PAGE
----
A key solution came recently when Robertson heard about the Total Optimization Project (TOP), a new service from Bobst, in which a comprehensive study, evaluation and analysis of customer diecutting, foil stamping and folder/gluer job changeover, downtime and machine performance lead to "best practices" recommendations.
"PGS uses Bobst diecutting, stamping, folding and gluing equipment throughout its finishing operations," Robertson notes. "Any productivity improvements in these key steps would have a significant, positive effect on overall job turnaround, so we were interested."
Getting in touch with Bobst, Robertson and his management team soon received a presentation about how the TOP program could help PGS win its struggle against the clock. The Bobst presentation answered questions about efficiencies and improvements PGS was anxious to make. "We felt that Bobst was very qualified to advise us on 'best practices' to implement in diecutting, folding, gluing and foiling," he says.
Time for Analysis
Just a few weeks later, a team of Bobst specialists arrived and immediately began a week-long "T (time) Analysis"—a time-and-motion study of job changeover and make-ready methods then being used by the company's operators on its Bobst diecutting presses. The purpose was to reveal all the minutes being lost that could add up to big time-savings if alternate practices were followed.
The team videotaped entire, actual job changeover and makeready procedures being used by the PGS operators, documenting every second consumed by each step. This was followed by an "OP (operations) Analysis" by the Bobst specialists. It focused on the running aspects of the job and included evaluations of box concepts, machine performance, tools, organization and maintenance.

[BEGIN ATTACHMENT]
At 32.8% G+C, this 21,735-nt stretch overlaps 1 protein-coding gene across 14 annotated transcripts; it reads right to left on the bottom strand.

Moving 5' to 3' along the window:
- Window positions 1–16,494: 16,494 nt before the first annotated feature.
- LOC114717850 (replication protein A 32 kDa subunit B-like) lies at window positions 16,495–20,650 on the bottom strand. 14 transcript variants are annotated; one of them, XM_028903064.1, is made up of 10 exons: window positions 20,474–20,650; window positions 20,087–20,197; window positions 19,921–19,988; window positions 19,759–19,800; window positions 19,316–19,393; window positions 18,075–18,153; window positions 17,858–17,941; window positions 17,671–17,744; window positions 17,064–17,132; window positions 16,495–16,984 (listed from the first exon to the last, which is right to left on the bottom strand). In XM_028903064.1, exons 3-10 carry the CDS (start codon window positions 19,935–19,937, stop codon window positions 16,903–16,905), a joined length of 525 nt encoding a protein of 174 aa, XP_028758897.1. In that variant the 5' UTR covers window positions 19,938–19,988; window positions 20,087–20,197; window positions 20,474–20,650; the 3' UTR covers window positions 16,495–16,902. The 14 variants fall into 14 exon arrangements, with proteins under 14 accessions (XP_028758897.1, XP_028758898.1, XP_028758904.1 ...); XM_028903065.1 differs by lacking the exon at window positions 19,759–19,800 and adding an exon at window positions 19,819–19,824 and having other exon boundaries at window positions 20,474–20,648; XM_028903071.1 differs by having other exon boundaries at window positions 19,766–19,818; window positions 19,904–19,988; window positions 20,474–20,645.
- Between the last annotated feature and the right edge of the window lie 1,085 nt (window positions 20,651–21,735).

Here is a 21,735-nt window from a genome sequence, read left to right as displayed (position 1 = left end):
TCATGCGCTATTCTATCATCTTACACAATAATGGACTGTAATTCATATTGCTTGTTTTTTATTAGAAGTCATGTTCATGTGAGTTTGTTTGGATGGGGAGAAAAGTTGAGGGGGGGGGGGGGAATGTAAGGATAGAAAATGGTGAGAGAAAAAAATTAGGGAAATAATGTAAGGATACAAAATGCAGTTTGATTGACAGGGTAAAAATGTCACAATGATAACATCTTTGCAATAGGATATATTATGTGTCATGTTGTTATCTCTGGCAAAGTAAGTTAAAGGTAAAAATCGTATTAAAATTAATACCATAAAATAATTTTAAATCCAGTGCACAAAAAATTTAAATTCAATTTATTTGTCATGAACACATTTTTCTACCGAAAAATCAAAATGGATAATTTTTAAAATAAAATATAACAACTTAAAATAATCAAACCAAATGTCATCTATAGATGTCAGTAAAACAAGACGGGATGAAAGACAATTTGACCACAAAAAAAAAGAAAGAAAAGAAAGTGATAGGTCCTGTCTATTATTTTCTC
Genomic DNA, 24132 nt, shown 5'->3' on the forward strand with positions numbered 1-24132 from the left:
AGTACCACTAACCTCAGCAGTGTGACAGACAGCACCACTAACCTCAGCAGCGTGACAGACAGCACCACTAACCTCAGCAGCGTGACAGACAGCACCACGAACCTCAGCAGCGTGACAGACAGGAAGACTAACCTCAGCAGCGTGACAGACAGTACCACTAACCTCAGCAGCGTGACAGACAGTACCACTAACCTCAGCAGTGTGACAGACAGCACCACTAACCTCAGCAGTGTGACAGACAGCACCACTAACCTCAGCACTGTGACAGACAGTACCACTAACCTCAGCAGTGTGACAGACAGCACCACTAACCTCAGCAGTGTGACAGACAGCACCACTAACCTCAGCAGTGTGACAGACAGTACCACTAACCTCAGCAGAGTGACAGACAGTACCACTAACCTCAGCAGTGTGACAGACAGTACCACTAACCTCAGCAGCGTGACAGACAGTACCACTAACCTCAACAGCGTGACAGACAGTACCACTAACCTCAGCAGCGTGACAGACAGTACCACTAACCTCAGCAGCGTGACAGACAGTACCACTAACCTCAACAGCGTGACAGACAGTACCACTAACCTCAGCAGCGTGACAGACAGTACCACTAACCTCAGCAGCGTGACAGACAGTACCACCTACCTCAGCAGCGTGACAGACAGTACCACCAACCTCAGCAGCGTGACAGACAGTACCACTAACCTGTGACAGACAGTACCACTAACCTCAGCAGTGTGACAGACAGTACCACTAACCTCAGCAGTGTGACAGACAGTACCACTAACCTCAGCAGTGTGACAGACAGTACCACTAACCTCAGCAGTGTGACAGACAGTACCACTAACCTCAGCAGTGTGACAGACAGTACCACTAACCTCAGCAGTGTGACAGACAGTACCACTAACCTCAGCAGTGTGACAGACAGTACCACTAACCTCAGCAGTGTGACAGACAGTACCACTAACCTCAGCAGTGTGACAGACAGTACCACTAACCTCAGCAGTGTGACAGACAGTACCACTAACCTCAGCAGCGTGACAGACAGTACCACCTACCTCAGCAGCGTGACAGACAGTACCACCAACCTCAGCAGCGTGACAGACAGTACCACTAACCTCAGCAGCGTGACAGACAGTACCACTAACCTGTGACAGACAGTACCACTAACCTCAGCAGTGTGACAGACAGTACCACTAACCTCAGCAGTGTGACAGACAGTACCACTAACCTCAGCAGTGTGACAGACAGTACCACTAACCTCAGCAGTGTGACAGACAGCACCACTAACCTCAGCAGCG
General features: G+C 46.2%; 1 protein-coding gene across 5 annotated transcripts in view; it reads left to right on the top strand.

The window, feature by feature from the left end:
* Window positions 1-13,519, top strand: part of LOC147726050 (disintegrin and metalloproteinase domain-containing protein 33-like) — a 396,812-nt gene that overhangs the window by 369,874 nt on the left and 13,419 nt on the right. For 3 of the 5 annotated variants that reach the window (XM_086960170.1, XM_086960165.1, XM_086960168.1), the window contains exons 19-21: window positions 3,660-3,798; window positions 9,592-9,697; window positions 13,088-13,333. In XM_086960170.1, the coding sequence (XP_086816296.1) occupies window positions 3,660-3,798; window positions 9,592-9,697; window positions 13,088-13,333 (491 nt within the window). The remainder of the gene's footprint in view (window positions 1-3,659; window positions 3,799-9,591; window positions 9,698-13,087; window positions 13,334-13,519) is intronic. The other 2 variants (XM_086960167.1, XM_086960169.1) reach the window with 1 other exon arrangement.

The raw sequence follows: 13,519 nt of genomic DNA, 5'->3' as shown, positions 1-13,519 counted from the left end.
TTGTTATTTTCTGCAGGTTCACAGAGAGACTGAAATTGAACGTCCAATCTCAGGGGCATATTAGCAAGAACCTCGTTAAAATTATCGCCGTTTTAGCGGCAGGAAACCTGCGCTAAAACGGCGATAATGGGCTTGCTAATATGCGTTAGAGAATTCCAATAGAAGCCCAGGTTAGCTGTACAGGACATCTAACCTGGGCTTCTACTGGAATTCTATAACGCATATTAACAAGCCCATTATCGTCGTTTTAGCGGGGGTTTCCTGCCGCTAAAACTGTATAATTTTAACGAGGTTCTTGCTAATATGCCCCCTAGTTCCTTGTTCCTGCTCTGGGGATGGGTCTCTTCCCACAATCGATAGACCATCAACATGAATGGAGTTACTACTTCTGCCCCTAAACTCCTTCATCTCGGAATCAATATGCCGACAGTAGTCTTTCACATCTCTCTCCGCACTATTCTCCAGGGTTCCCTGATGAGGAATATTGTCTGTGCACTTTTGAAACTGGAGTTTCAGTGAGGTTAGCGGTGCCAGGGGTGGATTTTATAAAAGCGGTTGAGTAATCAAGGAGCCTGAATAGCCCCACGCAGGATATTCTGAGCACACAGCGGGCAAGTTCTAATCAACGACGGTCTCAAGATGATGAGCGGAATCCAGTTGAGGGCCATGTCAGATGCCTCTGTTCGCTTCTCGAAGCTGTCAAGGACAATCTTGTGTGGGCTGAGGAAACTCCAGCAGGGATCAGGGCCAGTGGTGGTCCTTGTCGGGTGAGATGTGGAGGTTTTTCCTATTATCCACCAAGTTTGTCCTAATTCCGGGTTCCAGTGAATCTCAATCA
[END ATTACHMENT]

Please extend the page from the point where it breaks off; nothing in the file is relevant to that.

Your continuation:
All of the data gathered at PGS was then fully analyzed by the Bobst team, as a prelude to suggesting practice improvements and efficiencies. The output of the TOP program at PGS was a comprehensive report to the firm's management team, offering specific action recommendations for saving time, improving efficiency and optimizing productivity throughout the diecutting, folding, gluing and foiling processes.
Bobst field production specialist Terry Brock, who assisted in conducting the TOP, explains, "Diecutting changeover, or 'makeready' as it is commonly known, is a key area we evaluate for potential savings. In the case of PGS, the company has its own, in-house laser diemaking facility—a major time-saving advantage. However, in our study, we found that PGS was only using that facility to make the tools, while operators were actually finishing the tools as part of every makeready on the diecutting press. We concluded that this was 'the long way around' and resulted in a very significant loss of time on every makeready.
"Our recommendation was that the PGS diemaking facility actually finish the tools in advance, off-press," he continues. "We estimated that this would save approximately half the operator's time and effort, appreciably shortening every makeready."
While displaying a dieboard with two mounting holes in it, Brock adds, "Sometimes, there are other time-saving possibilities that have to do with the substrate that is being diecut. If a job is to be run on light paper, only two holes—not the usual four—need to be drilled in the board to mount it. The time saved drilling two unnecessary holes also adds up."
PGS management agrees that the TOP program has been very worthwhile in revealing time- and cost-savings, and in unearthing opportunities for improving productivity. "Since we began working with Bobst to improve our turnaround time, we have set a new goal of increasing our production capacity by 15 percent," Patterson comments. "We are putting the recommended procedures in place to help make that growth possible. Bobst is our good partner in helping us to re-engineer our process efficiency."